Kevin Smith Fights to Keep His Childhood Movie Theater Open With Famous Guests and a Proposed Reality Show, Because ‘Exhibition Is in the Toilet’

Kevin Smith could have bought the Quick Stop market he made famous in his first film, “Clerks.” But when the opportunity arose, the indie director instead put his hard-earned cash into his childhood movie theater in Atlantic Highlands, N.J., reopening it in 2022 as SModcastle Cinemas.

Now he’s fighting to keep the 103-year-old non-profit theater going, even if “exhibition is in the toilet,” as he likes to say. In other words, local audiences sometimes prefer to watch big hits like “Avatar” in modern multiplexes, and keeping a repertory theater vibrant without the help of a pricey beer and wine license is not for the faint of heart, he has found.

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No matter: The “Chasing Amy” director is leveraging his pop culture brand to focus on bringing the New Jersey community classic cult movies, family films, merchandise sales and super-fresh popcorn.

“It’s a big walking community, and people can just walk their kids down to the movie theaters,” he says. “‘Barbie’ and ‘Super Mario Brothers’ were absolutely huge for us.”

The cinemas even served as a location for Smith’s most recent film, 1980s coming-of-age tale “The 4:30 Movie,” which rolls out this summer through Saban Films.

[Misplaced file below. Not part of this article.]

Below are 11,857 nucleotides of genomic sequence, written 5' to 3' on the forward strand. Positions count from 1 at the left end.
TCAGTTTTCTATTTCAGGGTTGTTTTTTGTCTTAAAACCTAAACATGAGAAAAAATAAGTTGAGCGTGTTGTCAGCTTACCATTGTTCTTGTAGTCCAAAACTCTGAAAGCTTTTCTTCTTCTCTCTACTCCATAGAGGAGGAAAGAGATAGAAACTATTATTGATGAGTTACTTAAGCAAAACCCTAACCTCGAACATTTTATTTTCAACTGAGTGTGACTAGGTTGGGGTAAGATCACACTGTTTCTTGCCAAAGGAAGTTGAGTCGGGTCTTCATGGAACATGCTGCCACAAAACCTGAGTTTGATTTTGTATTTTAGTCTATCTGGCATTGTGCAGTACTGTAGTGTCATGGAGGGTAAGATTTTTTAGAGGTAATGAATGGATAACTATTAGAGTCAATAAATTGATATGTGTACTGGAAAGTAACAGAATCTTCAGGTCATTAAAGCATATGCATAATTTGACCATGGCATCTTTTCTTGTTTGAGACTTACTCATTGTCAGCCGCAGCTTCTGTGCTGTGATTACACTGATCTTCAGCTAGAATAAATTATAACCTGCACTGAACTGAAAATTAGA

Kevin Smith’s “The 4:30 Movie”
Kevin Smith’s “The 4:30 Movie”

He’s also shopping a reality show set in the cinemas, for which he’s already shot a sizzle reel. “It tells a pretty human story about people struggling to keep the lights on,” he says. The show could feature some of SModcastle’s frequent celebrity guests, Smith says, such as the Russo brothers, George R.R. Martin, Jason Lee, Joey Lauren Adams and Justin Long.

While some first-run films draw family crowds, Smith says SModcastle is focusing heavily on nostalgia and repertory films: “What draws them in here the most is when we do our own programming” — including classics like “Jaws,” “The Big Lebowski” and “King Kong” and cast-member appearances.

“We’ve had a lot of horror premieres,” Smith says, calling SModcastle the “warm home” for independent films.

Naturally, the programming leans hard on the Smith oeuvre, with plenty of marathons and fan events, from an all-night “Clerks” marathon to the Vulgarthon — eight Smith movies for $69.

Amid a landscape of anonymous mall multiplexes, Smith is all about capturing the magic that kids of his generation felt going to their neighborhood movie theater.

“There are very few places left that I used to go to with my dad,” Smith says. “This is our church, this is our cathedral.”

Keeping an indie theater alive is not easy, but Smith feels it’s worth it. “There’s not a moment I leave this building where someone in town doesn’t stop me and thank me for saving the theater,” he says.

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